In adopting the report of its Woodrow Wilson Legacy Review committee in March 2016, the Board of Trustees encouraged the University “to develop a process to solicit ideas from the University community for naming buildings or other spaces not already named for historical figures or donors to recognize individuals who would bring a more diverse presence to the campus.”
In response, the Council of the Princeton University Community (CPUC) established a Committee on Naming to provide advice to the Board of Trustees, when requested, with regard to the naming of programs, positions and spaces at Princeton. In September of 2019, the CPUC approved the extension of the committee for an additional three years.
The Committee’s responsibilities are described in the University’s Policy on Naming of Programs, Positions, and Spaces. These responsibilities include:
- recommending to the Board of Trustees names for any programs, spaces or positions referred by the Board to the Committee; and
- providing advice to the Board of Trustees about any proposed names that may be referred by the Board to the Committee.
In 2016-17 the committee recommended that the former West College be renamed Morrison Hall in honor of Nobel Laureate and former Princeton faculty member Toni Morrison; that the name of former Princeton President Harold Dodds be relocated from the main auditorium in Robertson Hall to the atrium; and that the auditorium be renamed Arthur Lewis Auditorium in honor of Nobel Laureate and former Princeton faculty member Sir Arthur Lewis.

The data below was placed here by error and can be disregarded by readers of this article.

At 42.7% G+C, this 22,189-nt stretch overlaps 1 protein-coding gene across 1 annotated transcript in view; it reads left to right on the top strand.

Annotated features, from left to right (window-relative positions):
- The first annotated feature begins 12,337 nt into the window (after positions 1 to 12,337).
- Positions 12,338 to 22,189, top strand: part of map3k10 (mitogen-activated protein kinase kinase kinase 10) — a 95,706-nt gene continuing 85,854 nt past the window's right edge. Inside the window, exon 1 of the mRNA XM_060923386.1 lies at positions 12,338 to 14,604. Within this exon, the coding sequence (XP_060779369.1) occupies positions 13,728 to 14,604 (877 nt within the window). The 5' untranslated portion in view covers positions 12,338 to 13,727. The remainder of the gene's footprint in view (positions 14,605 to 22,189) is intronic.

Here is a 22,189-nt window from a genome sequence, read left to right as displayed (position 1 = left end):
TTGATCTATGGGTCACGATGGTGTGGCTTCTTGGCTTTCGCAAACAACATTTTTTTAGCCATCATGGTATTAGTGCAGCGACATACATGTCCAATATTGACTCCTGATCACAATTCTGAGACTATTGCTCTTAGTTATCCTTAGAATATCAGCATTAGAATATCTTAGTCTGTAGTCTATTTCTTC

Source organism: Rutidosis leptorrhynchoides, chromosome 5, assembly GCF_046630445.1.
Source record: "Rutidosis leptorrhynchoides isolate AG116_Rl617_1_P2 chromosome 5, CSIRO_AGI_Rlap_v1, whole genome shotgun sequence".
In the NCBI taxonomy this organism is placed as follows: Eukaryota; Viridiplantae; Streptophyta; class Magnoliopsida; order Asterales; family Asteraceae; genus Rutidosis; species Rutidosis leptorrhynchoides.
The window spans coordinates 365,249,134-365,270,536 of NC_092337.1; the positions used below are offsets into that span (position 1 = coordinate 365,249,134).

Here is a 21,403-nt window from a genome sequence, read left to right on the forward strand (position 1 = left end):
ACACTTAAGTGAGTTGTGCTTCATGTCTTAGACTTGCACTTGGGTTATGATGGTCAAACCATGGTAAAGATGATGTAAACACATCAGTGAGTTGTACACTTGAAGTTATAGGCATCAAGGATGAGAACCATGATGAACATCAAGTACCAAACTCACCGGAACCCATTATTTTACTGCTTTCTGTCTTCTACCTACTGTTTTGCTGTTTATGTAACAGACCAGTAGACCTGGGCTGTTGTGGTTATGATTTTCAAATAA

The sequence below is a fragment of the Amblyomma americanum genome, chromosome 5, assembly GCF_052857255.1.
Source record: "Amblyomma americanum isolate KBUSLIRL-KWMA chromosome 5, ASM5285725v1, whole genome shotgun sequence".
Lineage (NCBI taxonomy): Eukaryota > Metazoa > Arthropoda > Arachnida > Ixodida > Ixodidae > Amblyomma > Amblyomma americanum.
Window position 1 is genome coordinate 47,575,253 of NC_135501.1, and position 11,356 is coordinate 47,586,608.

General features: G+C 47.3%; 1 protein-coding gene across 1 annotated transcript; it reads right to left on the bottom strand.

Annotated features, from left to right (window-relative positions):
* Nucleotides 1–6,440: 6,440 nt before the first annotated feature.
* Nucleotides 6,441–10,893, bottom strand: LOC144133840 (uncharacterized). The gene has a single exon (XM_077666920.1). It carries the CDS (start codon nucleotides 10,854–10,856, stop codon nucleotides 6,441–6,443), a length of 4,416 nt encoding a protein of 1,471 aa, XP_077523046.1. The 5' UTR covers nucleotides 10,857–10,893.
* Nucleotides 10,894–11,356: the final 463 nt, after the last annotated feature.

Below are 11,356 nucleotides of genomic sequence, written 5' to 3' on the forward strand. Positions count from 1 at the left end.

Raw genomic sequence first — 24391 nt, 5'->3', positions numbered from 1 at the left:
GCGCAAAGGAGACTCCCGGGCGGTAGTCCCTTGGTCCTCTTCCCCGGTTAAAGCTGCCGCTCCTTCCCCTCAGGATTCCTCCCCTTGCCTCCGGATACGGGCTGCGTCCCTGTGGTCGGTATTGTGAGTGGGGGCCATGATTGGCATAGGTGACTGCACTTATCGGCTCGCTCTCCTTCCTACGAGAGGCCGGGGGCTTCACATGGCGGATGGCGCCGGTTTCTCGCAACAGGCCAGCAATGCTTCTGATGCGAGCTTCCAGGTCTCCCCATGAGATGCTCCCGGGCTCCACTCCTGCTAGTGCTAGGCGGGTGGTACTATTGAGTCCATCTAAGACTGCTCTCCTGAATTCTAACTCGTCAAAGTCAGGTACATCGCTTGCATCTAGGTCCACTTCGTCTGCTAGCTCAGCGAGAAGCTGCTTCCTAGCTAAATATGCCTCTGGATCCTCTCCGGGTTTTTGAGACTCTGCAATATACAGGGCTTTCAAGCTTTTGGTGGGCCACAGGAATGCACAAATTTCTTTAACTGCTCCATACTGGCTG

In 2017-18 the committee recommended to name a publicly accessible garden between Firestone Library and Nassau Street for Betsey Stockton and to name the easternmost arch in East Pyne Hall for James Collins Johnson. They also recommended to the Trustees that a space be found on campus to honor influential landscape architect Beatrix Farrand. The Board of Trustees accepted their recommendation and chose a courtyard among Henry, Foulke, Laughlin and 1901 halls.
In 2018-2019 the committee recommended to name the roadway that enters the campus from Nassau Street between Firestone Library and the buildings of the Andlinger Center for the Humanities (Scheide Caldwell and Chancellor Green) for pioneering African American alumnus and longtime Princeton resident Robert J. Rivers Jr. He was among the first black undergraduates — as well as one of the first black students from the town of Princeton — admitted to the University.